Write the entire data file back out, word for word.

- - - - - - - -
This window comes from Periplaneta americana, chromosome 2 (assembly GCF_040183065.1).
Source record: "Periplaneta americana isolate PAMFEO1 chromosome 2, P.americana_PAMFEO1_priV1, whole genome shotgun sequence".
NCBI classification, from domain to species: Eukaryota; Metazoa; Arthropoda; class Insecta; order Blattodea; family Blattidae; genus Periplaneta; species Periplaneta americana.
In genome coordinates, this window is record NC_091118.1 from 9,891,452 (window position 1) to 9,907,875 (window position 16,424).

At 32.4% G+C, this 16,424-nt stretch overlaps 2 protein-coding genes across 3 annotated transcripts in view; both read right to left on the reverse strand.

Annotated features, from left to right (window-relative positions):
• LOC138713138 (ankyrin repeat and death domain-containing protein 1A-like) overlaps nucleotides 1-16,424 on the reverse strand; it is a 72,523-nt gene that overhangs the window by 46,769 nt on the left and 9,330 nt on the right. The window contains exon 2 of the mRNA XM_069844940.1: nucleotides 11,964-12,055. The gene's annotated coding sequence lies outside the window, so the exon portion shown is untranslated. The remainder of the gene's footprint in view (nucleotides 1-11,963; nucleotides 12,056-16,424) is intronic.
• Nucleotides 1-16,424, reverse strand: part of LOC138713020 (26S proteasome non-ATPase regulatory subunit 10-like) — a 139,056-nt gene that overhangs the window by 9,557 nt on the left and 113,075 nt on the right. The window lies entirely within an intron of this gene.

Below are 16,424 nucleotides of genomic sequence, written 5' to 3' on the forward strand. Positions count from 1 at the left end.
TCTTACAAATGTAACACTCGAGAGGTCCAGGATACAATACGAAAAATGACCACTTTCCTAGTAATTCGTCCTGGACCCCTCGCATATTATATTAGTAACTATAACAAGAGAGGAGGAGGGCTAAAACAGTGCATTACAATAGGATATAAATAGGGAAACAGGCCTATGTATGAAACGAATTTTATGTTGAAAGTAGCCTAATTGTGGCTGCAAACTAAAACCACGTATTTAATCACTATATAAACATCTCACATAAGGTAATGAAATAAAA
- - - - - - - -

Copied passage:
This window comes from Periplaneta americana, chromosome 2 (assembly GCF_040183065.1).
Source record: "Periplaneta americana isolate PAMFEO1 chromosome 2, P.americana_PAMFEO1_priV1, whole genome shotgun sequence".
NCBI classification, from domain to species: Eukaryota; Metazoa; Arthropoda; class Insecta; order Blattodea; family Blattidae; genus Periplaneta; species Periplaneta americana.
In genome coordinates, this window is record NC_091118.1 from 9,891,452 (window position 1) to 9,907,875 (window position 16,424).

At 32.4% G+C, this 16,424-nt stretch overlaps 2 protein-coding genes across 3 annotated transcripts in view; both read right to left on the reverse strand.

Annotated features, from left to right (window-relative positions):
• LOC138713138 (ankyrin repeat and death domain-containing protein 1A-like) overlaps nucleotides 1-16,424 on the reverse strand; it is a 72,523-nt gene that overhangs the window by 46,769 nt on the left and 9,330 nt on the right. The window contains exon 2 of the mRNA XM_069844940.1: nucleotides 11,964-12,055. The gene's annotated coding sequence lies outside the window, so the exon portion shown is untranslated. The remainder of the gene's footprint in view (nucleotides 1-11,963; nucleotides 12,056-16,424) is intronic.
• Nucleotides 1-16,424, reverse strand: part of LOC138713020 (26S proteasome non-ATPase regulatory subunit 10-like) — a 139,056-nt gene that overhangs the window by 9,557 nt on the left and 113,075 nt on the right. The window lies entirely within an intron of this gene.

Below are 16,424 nucleotides of genomic sequence, written 5' to 3' on the forward strand. Positions count from 1 at the left end.
TCTTACAAATGTAACACTCGAGAGGTCCAGGATACAATACGAAAAATGACCACTTTCCTAGTAATTCGTCCTGGACCCCTCGCATATTATATTAGTAACTATAACAAGAGAGGAGGAGGGCTAAAACAGTGCATTACAATAGGATATAAATAGGGAAACAGGCCTATGTATGAAACGAATTTTATGTTGAAAGTAGCCTAATTGTGGCTGCAAACTAAAACCACGTATTTAATCACTATATAAACATCTCACATAAGGTAATGAAATAAAA